Bad Religion is a band that means a great deal to me. There’s nothing I didn’t like about this show, so this is a spoiler, but this is going to be a glowing review. But first, a little history about the band and me. Sit tight.
I grew up as a church kid, I rarely thought about the world in a non black and white, God and the devil, duality sort of way. I liked punk rock music and by punk rock music I mean the non threatening, but still enjoyable, sounds of Tooth N Nail bands like MXPX and the most pop friendly radio ready punk rock bands like Green Day and The Offspring. Nothing against those bands, but they didn’t really challenge my worldview. Primarily, as a 13 year old, I just thought it was funny to own a record called Dookie. It’s tough to remember, but I don’t think I started to listen to Bad Religion until I started surfing, around the age of 17. I remember seeing the promotional ad for New America in Surfing magazine. The name scared me a bit because I went through several phases of shunning secular music while I was in high school and this seemed like an album I thought, for sure, I’d have to hide from my parents. I dipped my toe in first by picking up an Epitaph records compilation CD called Punk O’ Rama, but from then on I was hooked. For many years I tried to justify my listening to it with my religious beliefs, insisting that I could enjoy it even if I didn’t believe in what they were singing. Years passed and other bands, like Fugazi and Minor Threat entered my world. My ideas changed on a lot of things and I can really trace the opening of my mind to albums like The Process of Belief (Big shout out to Pedro the Lion albums as well). Not that it told me what to or not to believe, but just taught me to open my mind to other ideas.
I’ve only seen Bad Religion twice, as they didn’t really tour south Mississippi during my college days, and I never made it out to a Warped Tour, but both times they haven’t disappointed. Though, it’s a strange dynamic at a show for a band that’s been around for over 30 years. As previously stated, Bad Religion was a kind of rebellious thing for me, challenging authority and whatnot, so to see parents there with their kids is weird but, at the same time, amazing to me. It’s really hopeful to see kids being raised to listen to thought provoking punk rock, but then I wonder if their form of rebellion will be shunning it and jumping on to something like the Florida Georgia Line. The Alex P. Keaton’s of a new generation. I can only hope the punk rock will stick.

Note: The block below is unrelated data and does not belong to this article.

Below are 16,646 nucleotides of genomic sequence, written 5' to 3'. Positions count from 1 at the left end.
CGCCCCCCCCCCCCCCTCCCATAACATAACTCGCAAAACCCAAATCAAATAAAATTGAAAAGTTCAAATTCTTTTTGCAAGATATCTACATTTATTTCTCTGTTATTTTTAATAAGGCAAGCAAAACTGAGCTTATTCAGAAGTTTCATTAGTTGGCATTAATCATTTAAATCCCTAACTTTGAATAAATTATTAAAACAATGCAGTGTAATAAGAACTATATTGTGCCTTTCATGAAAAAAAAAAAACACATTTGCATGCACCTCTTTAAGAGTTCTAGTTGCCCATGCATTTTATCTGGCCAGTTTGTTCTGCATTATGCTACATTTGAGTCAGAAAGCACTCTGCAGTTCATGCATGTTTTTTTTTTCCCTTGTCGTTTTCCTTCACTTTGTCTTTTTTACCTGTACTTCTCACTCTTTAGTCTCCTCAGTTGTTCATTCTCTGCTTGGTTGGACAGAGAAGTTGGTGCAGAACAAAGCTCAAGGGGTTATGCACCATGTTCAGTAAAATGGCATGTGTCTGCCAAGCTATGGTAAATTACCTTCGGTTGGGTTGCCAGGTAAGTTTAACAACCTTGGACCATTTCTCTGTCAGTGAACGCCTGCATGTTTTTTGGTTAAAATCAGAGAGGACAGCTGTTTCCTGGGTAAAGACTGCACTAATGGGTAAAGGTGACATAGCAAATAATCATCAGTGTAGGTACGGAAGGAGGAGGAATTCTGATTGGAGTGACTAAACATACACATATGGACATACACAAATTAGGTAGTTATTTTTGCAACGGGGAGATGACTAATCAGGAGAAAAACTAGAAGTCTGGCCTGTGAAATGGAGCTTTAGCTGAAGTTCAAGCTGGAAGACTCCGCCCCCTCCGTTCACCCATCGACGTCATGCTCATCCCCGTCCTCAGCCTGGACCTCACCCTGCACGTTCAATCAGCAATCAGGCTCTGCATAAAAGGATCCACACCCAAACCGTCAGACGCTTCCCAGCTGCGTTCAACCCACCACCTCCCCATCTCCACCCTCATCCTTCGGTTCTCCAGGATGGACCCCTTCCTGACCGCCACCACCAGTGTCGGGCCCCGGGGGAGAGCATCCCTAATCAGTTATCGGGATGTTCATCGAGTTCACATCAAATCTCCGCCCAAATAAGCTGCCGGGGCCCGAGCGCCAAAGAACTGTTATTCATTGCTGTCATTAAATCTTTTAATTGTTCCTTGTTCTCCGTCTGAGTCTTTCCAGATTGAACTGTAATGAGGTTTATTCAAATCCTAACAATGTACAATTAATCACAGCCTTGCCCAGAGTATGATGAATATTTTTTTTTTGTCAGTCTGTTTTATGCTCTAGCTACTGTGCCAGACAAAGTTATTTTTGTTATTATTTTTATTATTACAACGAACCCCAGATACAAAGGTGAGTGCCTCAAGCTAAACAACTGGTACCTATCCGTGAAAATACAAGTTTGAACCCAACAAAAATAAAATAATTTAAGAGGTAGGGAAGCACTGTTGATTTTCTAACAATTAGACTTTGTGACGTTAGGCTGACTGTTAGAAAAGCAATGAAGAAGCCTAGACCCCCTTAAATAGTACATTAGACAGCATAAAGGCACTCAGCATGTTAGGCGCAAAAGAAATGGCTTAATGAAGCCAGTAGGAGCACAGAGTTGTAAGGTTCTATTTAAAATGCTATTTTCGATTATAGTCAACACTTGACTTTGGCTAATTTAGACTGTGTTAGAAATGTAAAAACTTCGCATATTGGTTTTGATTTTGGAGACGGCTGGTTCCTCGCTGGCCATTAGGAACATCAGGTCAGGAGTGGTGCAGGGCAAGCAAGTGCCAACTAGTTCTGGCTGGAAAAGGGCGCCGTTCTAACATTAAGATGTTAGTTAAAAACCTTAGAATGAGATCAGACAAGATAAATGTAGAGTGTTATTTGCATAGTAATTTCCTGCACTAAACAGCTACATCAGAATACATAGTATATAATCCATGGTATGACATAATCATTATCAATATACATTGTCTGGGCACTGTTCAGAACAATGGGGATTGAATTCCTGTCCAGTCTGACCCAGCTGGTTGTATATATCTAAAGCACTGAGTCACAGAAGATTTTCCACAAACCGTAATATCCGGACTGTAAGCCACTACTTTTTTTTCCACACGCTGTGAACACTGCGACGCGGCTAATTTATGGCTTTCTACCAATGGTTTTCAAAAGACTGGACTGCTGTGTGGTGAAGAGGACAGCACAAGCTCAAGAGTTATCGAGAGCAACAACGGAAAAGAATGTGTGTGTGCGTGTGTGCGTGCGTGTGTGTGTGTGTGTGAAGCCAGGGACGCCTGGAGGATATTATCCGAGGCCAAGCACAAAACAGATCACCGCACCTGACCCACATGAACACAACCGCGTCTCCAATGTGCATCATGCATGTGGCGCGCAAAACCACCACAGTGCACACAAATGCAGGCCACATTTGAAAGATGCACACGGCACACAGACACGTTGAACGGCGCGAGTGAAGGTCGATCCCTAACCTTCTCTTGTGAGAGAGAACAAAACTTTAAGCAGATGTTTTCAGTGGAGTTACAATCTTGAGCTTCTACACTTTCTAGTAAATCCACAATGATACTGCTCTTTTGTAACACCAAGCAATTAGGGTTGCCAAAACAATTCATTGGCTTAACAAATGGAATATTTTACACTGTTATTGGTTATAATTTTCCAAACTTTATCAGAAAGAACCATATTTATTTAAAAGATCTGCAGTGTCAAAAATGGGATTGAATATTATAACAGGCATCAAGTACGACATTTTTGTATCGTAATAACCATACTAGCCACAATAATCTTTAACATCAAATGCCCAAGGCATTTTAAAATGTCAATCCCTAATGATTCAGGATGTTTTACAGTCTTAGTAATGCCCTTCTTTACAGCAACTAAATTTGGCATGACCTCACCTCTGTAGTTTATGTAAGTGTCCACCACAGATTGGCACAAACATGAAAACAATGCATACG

I can’t find an online set list for this show and they played, probably, close to 30 songs, so I’ll hit some of the highlights for me. The started of the show, very appropriately, with “You Are The Government.” I can’t think of a better time in America to shout, at the top of my lungs “And I make a difference too.” For one night at least, I felt like more than a cog. Maybe it was the 12 dollar Disney World gin and tonic getting me loose, but this was a common theme through the night. Songs like “Against the Grain”, “Generator”, “Change of Ideas”, and “New America” took on a deeper meanings. I threw my fist in the air and sang the words as loud as possible, in solidarity, with the venue crowd including several of my closest friends. I could be way off, it could have been a group of angst ridden 20-40 year olds, just looking for someone to slam into. That’s okay too, but I want to believe in my, more positive and cheesily inspiring, scenario. The set list was great from top to bottom, playing all the songs, that in case if you’d ever only listened to All Ages, would recognize. This included the Bad Religion song I’ve heard more than any other, in large part due to Tony Hawk Pro Skater 2,”You”, a personal favorite of mine. Did I get off of political ideas to wander off in my mind and imagine doing a 50,000 point combo in Venice Beach, filled with kickflips and manuals, hitting that rooftop gap… maybe, and I’m not in the least bit ashamed. Another highlight was when Laura Jane Grace from Against Me! came and and sang the Johnette Napolitano part on “Television.” It wasn’t a big spectacle of a show, just tight, fast, poignant punk rock music,played passionately and that’s all I really need in life.
The band is, almost, an entirely different lineup, since the last time I saw them. Greg Graffin and Jay Bentley being the mainstays. New lineups are nothing new for Bad Religion, and it sounded just as good as it ever had. One of these days though, I really want to catch a show where Brett Gurewitz plays.
I loved it. I’ll always go see Bad Religion. They’ll always be a big part of my life. They always put on a great show. It also can’t go without saying that Against Me played a great opening set, and are, truly, one of the great punk bands from this era. A band that’s really pushing social change forward and expanding people’s minds on a completely different set of ideas. Transgender Dysphoria Blues was a game changer for me.